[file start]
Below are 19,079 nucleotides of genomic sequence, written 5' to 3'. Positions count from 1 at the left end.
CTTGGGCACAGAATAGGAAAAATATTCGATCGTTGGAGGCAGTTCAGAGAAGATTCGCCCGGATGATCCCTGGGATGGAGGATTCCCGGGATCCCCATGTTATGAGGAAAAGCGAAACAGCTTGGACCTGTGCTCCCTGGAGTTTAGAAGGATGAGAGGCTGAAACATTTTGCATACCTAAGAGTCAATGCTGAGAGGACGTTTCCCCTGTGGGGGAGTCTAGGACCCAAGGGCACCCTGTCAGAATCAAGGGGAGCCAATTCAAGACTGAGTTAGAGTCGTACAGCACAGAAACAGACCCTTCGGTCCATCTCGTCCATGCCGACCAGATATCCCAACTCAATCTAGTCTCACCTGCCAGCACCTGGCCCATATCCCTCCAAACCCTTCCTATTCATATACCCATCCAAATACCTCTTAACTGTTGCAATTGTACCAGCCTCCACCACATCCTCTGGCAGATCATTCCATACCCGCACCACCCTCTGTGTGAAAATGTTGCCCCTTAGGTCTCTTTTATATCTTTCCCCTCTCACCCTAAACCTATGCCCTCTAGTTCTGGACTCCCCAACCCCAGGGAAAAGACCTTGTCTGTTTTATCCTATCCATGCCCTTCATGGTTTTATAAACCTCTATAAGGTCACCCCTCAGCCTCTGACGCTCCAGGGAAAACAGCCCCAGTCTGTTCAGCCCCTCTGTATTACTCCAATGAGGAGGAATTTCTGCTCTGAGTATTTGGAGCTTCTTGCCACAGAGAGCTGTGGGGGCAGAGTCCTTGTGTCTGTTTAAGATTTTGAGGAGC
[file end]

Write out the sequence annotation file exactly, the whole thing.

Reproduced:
Below are 19,079 nucleotides of genomic sequence, written 5' to 3'. Positions count from 1 at the left end.
CTTGGGCACAGAATAGGAAAAATATTCGATCGTTGGAGGCAGTTCAGAGAAGATTCGCCCGGATGATCCCTGGGATGGAGGATTCCCGGGATCCCCATGTTATGAGGAAAAGCGAAACAGCTTGGACCTGTGCTCCCTGGAGTTTAGAAGGATGAGAGGCTGAAACATTTTGCATACCTAAGAGTCAATGCTGAGAGGACGTTTCCCCTGTGGGGGAGTCTAGGACCCAAGGGCACCCTGTCAGAATCAAGGGGAGCCAATTCAAGACTGAGTTAGAGTCGTACAGCACAGAAACAGACCCTTCGGTCCATCTCGTCCATGCCGACCAGATATCCCAACTCAATCTAGTCTCACCTGCCAGCACCTGGCCCATATCCCTCCAAACCCTTCCTATTCATATACCCATCCAAATACCTCTTAACTGTTGCAATTGTACCAGCCTCCACCACATCCTCTGGCAGATCATTCCATACCCGCACCACCCTCTGTGTGAAAATGTTGCCCCTTAGGTCTCTTTTATATCTTTCCCCTCTCACCCTAAACCTATGCCCTCTAGTTCTGGACTCCCCAACCCCAGGGAAAAGACCTTGTCTGTTTTATCCTATCCATGCCCTTCATGGTTTTATAAACCTCTATAAGGTCACCCCTCAGCCTCTGACGCTCCAGGGAAAACAGCCCCAGTCTGTTCAGCCCCTCTGTATTACTCCAATGAGGAGGAATTTCTGCTCTGAGTATTTGGAGCTTCTTGCCACAGAGAGCTGTGGGGGCAGAGTCCTTGTGTCTGTTTAAGATTTTGAGGAGC